I recently attended my college roomie's wedding, reuniting with another very close college friend who I've lost touch with over the years. When we met freshman year, she was open about the fact that she struggled with eating disorders in high school. She was careful about her food, but always healthy.
Now, over 10 years later, she's slimmer than I’ve ever seen her, and seemed downright unhappy. When I tried to ask pointed questions about what's going on in her life (job, relationship, family), she mostly reacted by saying she's got it under control. She's fine. She also spent a lot of the wedding reception running back and forth to the bathroom, which, as an adult I felt silly keeping track of. In the moment, I didn't want to say anything or put her on the spot, but I find myself worrying that maybe she is not okay.
Is there any helpful way I can reach out and see if she needs some support? Or, once someone's over 30, are you supposed to just butt out and let them come to you if they need help?
This is one of those situations in which the answer is so simple, and the execution is so damn complicated. Adulthood, amiright?
The simple answer is yes, of course, if you see a friend in trouble, you offer them help. Then there all those complications: Am I the best person to approach her? What if I’m wrong? What if I’m right, but I make things worse? Is this any of my business? The bad news is, no one can answer those questions for you. The good news is, it doesn’t matter. Whether or not you’re the best person to approach her, the universe or the wedding planner seated you near her at the wedding, and now you can’t unsee what you’ve seen. This is your business because you’re the one who noticed, and you’re the one who’s concerned.
I spoke with Claire Mysko, CEO of the National Eating Disorders Association, who confirmed that if you suspect something’s up, you should reach out. “Early intervention can make a big difference, and many people wait too long to say something because they think ‘it's not that severe,’” she says. Don’t wait for some sort of proof, because you probably won’t get it. “It can be tough to recognise red flags, especially in a culture where preoccupation with food and weight has sadly become the new norm. But the bottom line is that if you are noticing your friend's preoccupations are leading her or him to seem anxious and unhappy, or to withdraw from social activities and connection, that is enough of a sign to talk about.”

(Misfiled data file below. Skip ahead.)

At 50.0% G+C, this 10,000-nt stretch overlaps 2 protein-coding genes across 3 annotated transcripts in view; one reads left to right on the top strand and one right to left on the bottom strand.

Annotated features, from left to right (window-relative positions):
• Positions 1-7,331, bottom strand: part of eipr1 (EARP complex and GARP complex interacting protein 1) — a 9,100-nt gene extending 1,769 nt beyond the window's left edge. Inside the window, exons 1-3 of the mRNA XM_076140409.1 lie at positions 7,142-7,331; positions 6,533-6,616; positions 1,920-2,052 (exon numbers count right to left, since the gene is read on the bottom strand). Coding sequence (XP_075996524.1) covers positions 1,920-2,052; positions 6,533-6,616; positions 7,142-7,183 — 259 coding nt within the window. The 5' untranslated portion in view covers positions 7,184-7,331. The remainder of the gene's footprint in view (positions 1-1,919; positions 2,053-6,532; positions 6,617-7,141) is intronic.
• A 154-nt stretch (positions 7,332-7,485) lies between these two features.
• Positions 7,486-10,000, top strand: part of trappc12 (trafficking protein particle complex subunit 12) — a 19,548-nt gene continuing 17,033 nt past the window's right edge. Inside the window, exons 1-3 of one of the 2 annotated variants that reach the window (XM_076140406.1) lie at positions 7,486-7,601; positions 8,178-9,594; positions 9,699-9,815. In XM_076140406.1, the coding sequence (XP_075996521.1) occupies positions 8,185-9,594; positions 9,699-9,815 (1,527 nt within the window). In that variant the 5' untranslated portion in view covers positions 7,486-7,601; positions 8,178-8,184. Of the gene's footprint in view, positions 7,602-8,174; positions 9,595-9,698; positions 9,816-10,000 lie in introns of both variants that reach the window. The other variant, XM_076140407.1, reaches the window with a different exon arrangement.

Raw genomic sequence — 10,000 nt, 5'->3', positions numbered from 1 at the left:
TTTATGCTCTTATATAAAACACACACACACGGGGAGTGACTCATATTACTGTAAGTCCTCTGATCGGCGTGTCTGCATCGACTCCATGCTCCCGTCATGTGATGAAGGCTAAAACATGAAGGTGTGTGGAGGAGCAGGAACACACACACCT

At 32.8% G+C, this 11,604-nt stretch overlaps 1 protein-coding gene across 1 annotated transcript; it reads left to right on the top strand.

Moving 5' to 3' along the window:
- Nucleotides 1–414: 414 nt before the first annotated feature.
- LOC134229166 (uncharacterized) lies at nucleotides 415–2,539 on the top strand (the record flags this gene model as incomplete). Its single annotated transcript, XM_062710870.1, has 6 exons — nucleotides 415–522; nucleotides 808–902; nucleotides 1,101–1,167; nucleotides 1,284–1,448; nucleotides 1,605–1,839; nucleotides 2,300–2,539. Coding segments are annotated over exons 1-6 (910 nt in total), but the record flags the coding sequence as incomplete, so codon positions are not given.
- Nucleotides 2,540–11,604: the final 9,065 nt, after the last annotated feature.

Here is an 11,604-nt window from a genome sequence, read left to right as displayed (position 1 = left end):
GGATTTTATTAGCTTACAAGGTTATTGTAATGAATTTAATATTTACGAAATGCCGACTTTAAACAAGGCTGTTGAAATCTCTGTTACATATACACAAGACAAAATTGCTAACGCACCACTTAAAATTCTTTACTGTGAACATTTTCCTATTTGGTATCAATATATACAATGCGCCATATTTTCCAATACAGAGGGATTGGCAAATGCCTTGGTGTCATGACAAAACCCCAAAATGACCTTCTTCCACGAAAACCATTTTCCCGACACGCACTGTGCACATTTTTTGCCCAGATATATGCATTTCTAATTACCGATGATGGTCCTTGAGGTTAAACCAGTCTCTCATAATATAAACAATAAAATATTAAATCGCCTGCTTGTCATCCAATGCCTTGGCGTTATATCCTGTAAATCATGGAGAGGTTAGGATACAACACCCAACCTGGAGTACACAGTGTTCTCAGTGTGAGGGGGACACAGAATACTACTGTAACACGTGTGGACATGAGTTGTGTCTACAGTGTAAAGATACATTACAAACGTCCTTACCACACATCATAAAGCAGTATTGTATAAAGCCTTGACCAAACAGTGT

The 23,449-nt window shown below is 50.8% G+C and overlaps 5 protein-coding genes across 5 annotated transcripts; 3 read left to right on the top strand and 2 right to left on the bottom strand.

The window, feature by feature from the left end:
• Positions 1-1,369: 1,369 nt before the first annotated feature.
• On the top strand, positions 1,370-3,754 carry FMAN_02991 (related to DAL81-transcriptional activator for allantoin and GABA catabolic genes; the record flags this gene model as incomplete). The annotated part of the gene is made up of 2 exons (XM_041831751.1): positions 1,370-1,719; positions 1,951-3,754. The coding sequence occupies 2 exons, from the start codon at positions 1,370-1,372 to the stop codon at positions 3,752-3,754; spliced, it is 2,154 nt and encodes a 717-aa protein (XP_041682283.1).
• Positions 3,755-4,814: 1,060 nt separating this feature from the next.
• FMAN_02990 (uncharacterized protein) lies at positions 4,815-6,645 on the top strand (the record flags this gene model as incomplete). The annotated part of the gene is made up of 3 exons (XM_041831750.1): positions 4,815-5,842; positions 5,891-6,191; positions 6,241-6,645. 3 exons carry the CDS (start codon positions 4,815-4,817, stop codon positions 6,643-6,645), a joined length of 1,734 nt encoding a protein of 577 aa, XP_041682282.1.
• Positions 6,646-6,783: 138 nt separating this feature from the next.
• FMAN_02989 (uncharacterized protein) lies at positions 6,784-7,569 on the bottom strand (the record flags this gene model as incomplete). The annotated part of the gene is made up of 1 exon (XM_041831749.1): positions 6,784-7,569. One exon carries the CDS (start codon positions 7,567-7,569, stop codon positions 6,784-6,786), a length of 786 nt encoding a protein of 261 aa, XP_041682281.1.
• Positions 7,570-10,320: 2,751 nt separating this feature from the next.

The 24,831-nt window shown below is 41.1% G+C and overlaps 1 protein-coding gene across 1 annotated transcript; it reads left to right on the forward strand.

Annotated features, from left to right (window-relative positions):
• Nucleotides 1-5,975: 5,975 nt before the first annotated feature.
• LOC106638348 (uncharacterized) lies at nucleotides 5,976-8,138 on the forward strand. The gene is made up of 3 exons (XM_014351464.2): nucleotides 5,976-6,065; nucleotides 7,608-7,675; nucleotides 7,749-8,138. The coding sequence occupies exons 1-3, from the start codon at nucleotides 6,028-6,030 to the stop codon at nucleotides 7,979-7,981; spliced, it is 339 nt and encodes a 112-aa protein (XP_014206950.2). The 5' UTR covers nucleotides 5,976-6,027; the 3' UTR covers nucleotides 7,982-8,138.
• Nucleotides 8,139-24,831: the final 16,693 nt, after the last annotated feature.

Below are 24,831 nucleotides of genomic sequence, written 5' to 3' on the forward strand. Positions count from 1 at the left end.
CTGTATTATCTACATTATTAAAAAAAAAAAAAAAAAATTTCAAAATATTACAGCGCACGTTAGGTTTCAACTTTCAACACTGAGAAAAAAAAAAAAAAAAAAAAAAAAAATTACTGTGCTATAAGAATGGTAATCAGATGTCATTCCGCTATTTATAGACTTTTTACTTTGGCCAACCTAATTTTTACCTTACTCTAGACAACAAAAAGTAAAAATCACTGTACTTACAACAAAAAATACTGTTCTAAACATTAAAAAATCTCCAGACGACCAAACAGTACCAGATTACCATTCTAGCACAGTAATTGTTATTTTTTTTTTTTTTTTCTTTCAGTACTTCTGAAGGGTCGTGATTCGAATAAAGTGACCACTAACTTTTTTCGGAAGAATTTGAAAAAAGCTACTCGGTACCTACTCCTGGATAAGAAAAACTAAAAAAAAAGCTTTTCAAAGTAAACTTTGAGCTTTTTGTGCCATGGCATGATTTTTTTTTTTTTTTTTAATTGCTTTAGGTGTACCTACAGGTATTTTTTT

As for when and how, again, there’s no perfect answer. The conversation is going to be uncomfortable — but there are ways to make it more effective. “Raise your concerns directly, but in a non-judgmental way,” says Mysko. "Stress first and foremost that you’re addressing this because you care. Don't focus on weight. (‘You've gotten so thin!’ ‘You've gained weight.’) Instead, zero in on the behaviours. (‘I was concerned that you still went to the gym when you had the flu.’ ‘You've seemed so down recently and I heard you vomiting in the bathroom.’)" In your case, perhaps think of some specific moments from the wedding, or comments she made.
The point is to keep this private, caring, and clear. Beating around the bush may seem gentler, but to someone in the grip of ED, anything left open to interpretation will almost certainly be interpreted the wrong way.
Most people know that eating disorders aren’t just about food or weight. But most people don’t really understand the possessive quality of this illness. By that, I mean it can possess you like a demon, blotting out reality, speaking through your mouth, and sharpening your skills of defence to an almost magical degree. I don’t mean to glamorise these disorders (as they so often are, unfortunately), but to remind you that you’re more likely in for a fight than a hug.
“Be prepared to be met with denial or defensiveness,” says Mysko, adding: “Remember that it doesn't help to get into a battle.” If things turn toward an argument, don’t take the bait. Remain calm and stay on message: You are a friend, and you’re willing to help. There is nothing more frustrating than staying neutral when someone’s trying to fight with you, but there is nothing more powerful either. That wily demon will see that you are onto its tricks, and somewhere inside, your friend will see you, too. She’ll see the lifeline.
And she might not take it. “You might not get through the first time, or even the 10th time,” says Mysko. “But do keep trying, in a calm and compassionate way.” Perhaps enlist mutual friends you trust, with discretion. This is not about ganging up on her (or doing anything that might look like ganging up). But this is not and cannot be your responsibility alone. Choose allies carefully, but do choose them. Then work together to be the most effective support system you can be. Reminds Mysko: “The best thing you can do as a friend is to educate yourself about eating disorders.”
When in doubt, remember that this is not about you solving her problems, or even diagnosing them. You don’t need to do any of that to be a good friend. Really, the only thing you’re capable of is extending that lifeline between her and the help she needs. You can’t control whether she takes it, ignores it, or throws it back in your face. The important part is that you, and everyone around her, just keep tossing the lifeline back out there.
If you suspect you or someone you know is dealing with an eating disorder, please go to B-Eat for resources, online support, and guides to local professionals. You can also call their helpline free on 0808 801 0677 (adults) or 0808 801 0711 (youths).